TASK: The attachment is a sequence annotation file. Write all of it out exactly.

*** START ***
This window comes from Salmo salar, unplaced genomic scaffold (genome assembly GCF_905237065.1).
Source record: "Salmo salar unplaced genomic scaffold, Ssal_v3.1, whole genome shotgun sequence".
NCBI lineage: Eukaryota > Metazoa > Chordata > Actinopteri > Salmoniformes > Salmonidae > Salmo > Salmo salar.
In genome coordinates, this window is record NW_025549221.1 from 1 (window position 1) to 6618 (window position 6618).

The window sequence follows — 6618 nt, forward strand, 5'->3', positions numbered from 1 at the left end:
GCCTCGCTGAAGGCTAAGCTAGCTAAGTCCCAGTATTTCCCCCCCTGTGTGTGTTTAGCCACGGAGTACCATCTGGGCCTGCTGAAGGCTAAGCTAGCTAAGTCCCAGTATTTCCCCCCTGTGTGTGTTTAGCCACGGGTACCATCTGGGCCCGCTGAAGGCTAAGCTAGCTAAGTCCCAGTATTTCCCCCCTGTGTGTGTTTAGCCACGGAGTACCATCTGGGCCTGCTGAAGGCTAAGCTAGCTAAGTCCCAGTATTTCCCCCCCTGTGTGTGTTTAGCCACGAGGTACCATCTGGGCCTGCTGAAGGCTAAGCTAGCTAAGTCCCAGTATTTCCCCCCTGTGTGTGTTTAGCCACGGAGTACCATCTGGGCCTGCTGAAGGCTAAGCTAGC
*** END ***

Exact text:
This window comes from Salmo salar, unplaced genomic scaffold (genome assembly GCF_905237065.1).
Source record: "Salmo salar unplaced genomic scaffold, Ssal_v3.1, whole genome shotgun sequence".
NCBI lineage: Eukaryota > Metazoa > Chordata > Actinopteri > Salmoniformes > Salmonidae > Salmo > Salmo salar.
In genome coordinates, this window is record NW_025549221.1 from 1 (window position 1) to 6618 (window position 6618).

The window sequence follows — 6618 nt, forward strand, 5'->3', positions numbered from 1 at the left end:
GCCTCGCTGAAGGCTAAGCTAGCTAAGTCCCAGTATTTCCCCCCCTGTGTGTGTTTAGCCACGGAGTACCATCTGGGCCTGCTGAAGGCTAAGCTAGCTAAGTCCCAGTATTTCCCCCCTGTGTGTGTTTAGCCACGGGTACCATCTGGGCCCGCTGAAGGCTAAGCTAGCTAAGTCCCAGTATTTCCCCCCTGTGTGTGTTTAGCCACGGAGTACCATCTGGGCCTGCTGAAGGCTAAGCTAGCTAAGTCCCAGTATTTCCCCCCCTGTGTGTGTTTAGCCACGAGGTACCATCTGGGCCTGCTGAAGGCTAAGCTAGCTAAGTCCCAGTATTTCCCCCCTGTGTGTGTTTAGCCACGGAGTACCATCTGGGCCTGCTGAAGGCTAAGCTAGC